But when you’re doing so, you don’t want to use plain water on hardwood floors. Now, using too much moisture can actually cause those wood floors to swell and then they might become permanently damaged. Instead, you want to use a product like Trewax, which is an all-natural floor cleaner. It’s completely natural and it’s safe for both wood and laminate floors, so you can use it all around the house. It’s biodegradable, it’s non-toxic and it’s VOC-free, which are those volatile organic compounds which we all want to make sure we don’t bring into our house, for indoor air quality.
TOM: You know, the Trewax people sent me a couple of bottles of this a few months ago and I really like it and I’ve been buying it ever since. Did you know that they did, in fact, earn the Good Housekeeping seal of approval with that product, which is not an easy thing to do?
But what I’ve discovered is that you can’t – you don’t have to use it just on floors; you can use it on pretty much all your wood surfaces. So, I’ve been cleaning kitchen cabinets with it and furniture. And pretty much everything that’s wood, it does a really good job at. I found that it’s available at most major retailers. It’s got a great price and if you want more information on how to find it in your area, you can visit Trewax.com. Trewax.com. That’s T-r-e-w-a-x.com.
LESLIE: Catherine in Tennessee is on the line with an outside painting project. Tell us what you’re working on.
CATHERINE: OK. It’s painting the house on the outside. I have wood-shingle siding and I want to know, is there a stain that’s equivalent to an oil-based paint so I can add linseed oil to protect the shingles?
TOM: OK. You don’t have to get quite so complicated, Catherine. You don’t have to invent your own finish by using linseed oil and stain on top of that. When you stain shingles, you typically prime them first and then you put a solid-color stain on top of that. That gives you excellent adhesion that will protect the shingles and result in a color that can last 8, 10, even 15 years.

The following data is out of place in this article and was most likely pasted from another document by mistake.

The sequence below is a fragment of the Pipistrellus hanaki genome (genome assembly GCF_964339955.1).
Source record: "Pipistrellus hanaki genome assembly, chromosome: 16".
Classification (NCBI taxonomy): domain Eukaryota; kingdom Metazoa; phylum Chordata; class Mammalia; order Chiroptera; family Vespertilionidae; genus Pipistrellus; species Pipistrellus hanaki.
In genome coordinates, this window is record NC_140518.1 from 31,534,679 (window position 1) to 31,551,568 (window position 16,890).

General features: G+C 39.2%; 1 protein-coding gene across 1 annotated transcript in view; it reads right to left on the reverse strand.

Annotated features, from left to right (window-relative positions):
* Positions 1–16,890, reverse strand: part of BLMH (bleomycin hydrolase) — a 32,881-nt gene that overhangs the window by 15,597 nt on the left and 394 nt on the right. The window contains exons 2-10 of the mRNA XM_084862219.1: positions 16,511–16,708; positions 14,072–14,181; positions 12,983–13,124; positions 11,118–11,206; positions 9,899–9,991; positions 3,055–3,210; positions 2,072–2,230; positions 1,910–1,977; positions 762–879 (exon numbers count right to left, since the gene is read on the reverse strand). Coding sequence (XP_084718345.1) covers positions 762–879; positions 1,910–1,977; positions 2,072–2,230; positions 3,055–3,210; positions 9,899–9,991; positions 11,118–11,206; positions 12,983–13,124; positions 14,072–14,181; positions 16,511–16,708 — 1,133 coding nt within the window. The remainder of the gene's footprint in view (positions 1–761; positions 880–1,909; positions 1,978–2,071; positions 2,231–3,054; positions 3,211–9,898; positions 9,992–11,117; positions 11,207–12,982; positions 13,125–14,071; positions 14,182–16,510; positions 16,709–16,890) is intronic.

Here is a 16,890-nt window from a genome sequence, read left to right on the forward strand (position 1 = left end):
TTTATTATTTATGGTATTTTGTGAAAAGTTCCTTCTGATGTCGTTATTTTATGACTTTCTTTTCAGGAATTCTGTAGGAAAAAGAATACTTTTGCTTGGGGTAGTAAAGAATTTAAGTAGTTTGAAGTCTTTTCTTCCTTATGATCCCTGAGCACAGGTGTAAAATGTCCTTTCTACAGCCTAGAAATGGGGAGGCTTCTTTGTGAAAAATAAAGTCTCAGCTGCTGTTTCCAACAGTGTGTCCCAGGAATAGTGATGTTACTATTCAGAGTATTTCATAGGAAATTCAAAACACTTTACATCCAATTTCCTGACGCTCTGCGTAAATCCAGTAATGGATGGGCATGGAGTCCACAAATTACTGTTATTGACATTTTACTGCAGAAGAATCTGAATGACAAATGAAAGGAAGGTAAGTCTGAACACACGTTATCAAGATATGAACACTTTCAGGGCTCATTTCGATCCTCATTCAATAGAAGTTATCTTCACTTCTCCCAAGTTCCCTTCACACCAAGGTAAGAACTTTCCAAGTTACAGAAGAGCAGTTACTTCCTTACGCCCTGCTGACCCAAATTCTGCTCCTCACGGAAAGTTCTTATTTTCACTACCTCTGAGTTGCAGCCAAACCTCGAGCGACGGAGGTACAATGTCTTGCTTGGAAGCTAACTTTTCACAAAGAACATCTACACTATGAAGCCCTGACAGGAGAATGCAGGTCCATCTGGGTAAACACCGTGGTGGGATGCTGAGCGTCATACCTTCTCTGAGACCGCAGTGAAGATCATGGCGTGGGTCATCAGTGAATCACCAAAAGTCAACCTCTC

I mean I have a cedar-shingle house and I did just that and my house has been – hasn’t been repainted in probably close to 15 years right now, because the siding never needed it. The stain held perfectly.
LESLIE: That’s great.
TOM: And by the way, you know what we had before that, for about 20 years? Linseed oil.
TOM: So, you’re right.
CATHERINE: That’s what I used before, with oil-based paint, and it helps to preserve the paint job so …
TOM: Right, yeah.
TOM: Well, linseed oil is great but technology’s caught up and if it’s properly primed and properly stained, you can get a very beautiful, long-lasting finish on the wood siding.
CATHERINE: Oh, OK, OK. Fine. Thank you very much.
TOM: You’re welcome, Catherine. Good luck with that project. Thanks so much for calling us at 1-888-MONEY-PIT.
LESLIE: Ben in Florida is thinking about taking on a flooring project. What can we do for you?
BEN: Hi. I love your show.
TOM: Thank you.
BEN: Been a handyman for 20 years, listening every weekend. Pretty good, helpful tips.
BEN: About 20 years ago, I ripped up all my carpet and installed ceramic tile. All of a sudden, my wife decided she wants hardwood floors.
BEN: No way am I going to chisel up about 1,500 feet of tile. Can I install hardwood floor over the tile?